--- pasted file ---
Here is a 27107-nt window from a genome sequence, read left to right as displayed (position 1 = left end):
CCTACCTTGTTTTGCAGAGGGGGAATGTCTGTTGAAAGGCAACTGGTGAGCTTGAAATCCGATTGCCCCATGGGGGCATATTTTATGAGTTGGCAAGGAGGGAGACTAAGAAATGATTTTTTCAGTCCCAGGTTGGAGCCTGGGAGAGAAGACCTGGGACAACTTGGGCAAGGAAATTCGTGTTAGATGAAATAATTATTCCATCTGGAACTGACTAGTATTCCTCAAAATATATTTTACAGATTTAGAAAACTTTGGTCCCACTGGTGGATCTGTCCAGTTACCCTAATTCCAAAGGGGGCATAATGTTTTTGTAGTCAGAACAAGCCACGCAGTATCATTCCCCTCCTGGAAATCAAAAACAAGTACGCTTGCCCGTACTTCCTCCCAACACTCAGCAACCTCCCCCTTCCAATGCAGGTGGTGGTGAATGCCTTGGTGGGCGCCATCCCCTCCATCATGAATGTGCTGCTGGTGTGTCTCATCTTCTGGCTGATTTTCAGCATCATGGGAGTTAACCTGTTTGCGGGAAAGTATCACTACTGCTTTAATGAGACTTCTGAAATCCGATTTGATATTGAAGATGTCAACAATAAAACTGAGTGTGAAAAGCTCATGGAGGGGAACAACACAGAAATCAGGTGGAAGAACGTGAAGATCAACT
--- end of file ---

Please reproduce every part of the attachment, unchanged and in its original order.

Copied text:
Here is a 27107-nt window from a genome sequence, read left to right as displayed (position 1 = left end):
CCTACCTTGTTTTGCAGAGGGGGAATGTCTGTTGAAAGGCAACTGGTGAGCTTGAAATCCGATTGCCCCATGGGGGCATATTTTATGAGTTGGCAAGGAGGGAGACTAAGAAATGATTTTTTCAGTCCCAGGTTGGAGCCTGGGAGAGAAGACCTGGGACAACTTGGGCAAGGAAATTCGTGTTAGATGAAATAATTATTCCATCTGGAACTGACTAGTATTCCTCAAAATATATTTTACAGATTTAGAAAACTTTGGTCCCACTGGTGGATCTGTCCAGTTACCCTAATTCCAAAGGGGGCATAATGTTTTTGTAGTCAGAACAAGCCACGCAGTATCATTCCCCTCCTGGAAATCAAAAACAAGTACGCTTGCCCGTACTTCCTCCCAACACTCAGCAACCTCCCCCTTCCAATGCAGGTGGTGGTGAATGCCTTGGTGGGCGCCATCCCCTCCATCATGAATGTGCTGCTGGTGTGTCTCATCTTCTGGCTGATTTTCAGCATCATGGGAGTTAACCTGTTTGCGGGAAAGTATCACTACTGCTTTAATGAGACTTCTGAAATCCGATTTGATATTGAAGATGTCAACAATAAAACTGAGTGTGAAAAGCTCATGGAGGGGAACAACACAGAAATCAGGTGGAAGAACGTGAAGATCAACT